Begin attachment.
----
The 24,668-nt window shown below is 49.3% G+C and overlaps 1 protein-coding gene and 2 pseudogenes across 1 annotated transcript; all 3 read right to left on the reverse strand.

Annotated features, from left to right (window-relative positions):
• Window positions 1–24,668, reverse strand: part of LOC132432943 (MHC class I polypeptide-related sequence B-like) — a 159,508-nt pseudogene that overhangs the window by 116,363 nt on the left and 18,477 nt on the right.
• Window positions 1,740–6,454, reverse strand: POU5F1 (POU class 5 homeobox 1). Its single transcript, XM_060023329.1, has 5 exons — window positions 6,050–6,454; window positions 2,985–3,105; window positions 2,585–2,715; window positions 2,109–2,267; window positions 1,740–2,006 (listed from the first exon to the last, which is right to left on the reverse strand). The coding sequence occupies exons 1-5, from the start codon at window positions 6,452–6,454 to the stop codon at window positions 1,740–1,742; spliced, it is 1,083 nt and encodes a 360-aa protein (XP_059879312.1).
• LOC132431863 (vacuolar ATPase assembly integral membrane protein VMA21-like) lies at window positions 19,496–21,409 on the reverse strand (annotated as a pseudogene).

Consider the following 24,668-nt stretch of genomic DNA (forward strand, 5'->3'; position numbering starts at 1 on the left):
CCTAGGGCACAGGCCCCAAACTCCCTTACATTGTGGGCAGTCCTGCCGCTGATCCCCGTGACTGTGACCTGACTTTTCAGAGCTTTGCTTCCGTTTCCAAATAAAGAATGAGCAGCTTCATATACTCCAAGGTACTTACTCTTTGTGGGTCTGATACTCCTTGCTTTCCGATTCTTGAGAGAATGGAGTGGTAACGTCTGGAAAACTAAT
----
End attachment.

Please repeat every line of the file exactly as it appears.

The 24,668-nt window shown below is 49.3% G+C and overlaps 1 protein-coding gene and 2 pseudogenes across 1 annotated transcript; all 3 read right to left on the reverse strand.

Annotated features, from left to right (window-relative positions):
• Window positions 1–24,668, reverse strand: part of LOC132432943 (MHC class I polypeptide-related sequence B-like) — a 159,508-nt pseudogene that overhangs the window by 116,363 nt on the left and 18,477 nt on the right.
• Window positions 1,740–6,454, reverse strand: POU5F1 (POU class 5 homeobox 1). Its single transcript, XM_060023329.1, has 5 exons — window positions 6,050–6,454; window positions 2,985–3,105; window positions 2,585–2,715; window positions 2,109–2,267; window positions 1,740–2,006 (listed from the first exon to the last, which is right to left on the reverse strand). The coding sequence occupies exons 1-5, from the start codon at window positions 6,452–6,454 to the stop codon at window positions 1,740–1,742; spliced, it is 1,083 nt and encodes a 360-aa protein (XP_059879312.1).
• LOC132431863 (vacuolar ATPase assembly integral membrane protein VMA21-like) lies at window positions 19,496–21,409 on the reverse strand (annotated as a pseudogene).

Consider the following 24,668-nt stretch of genomic DNA (forward strand, 5'->3'; position numbering starts at 1 on the left):
CCTAGGGCACAGGCCCCAAACTCCCTTACATTGTGGGCAGTCCTGCCGCTGATCCCCGTGACTGTGACCTGACTTTTCAGAGCTTTGCTTCCGTTTCCAAATAAAGAATGAGCAGCTTCATATACTCCAAGGTACTTACTCTTTGTGGGTCTGATACTCCTTGCTTTCCGATTCTTGAGAGAATGGAGTGGTAACGTCTGGAAAACTAAT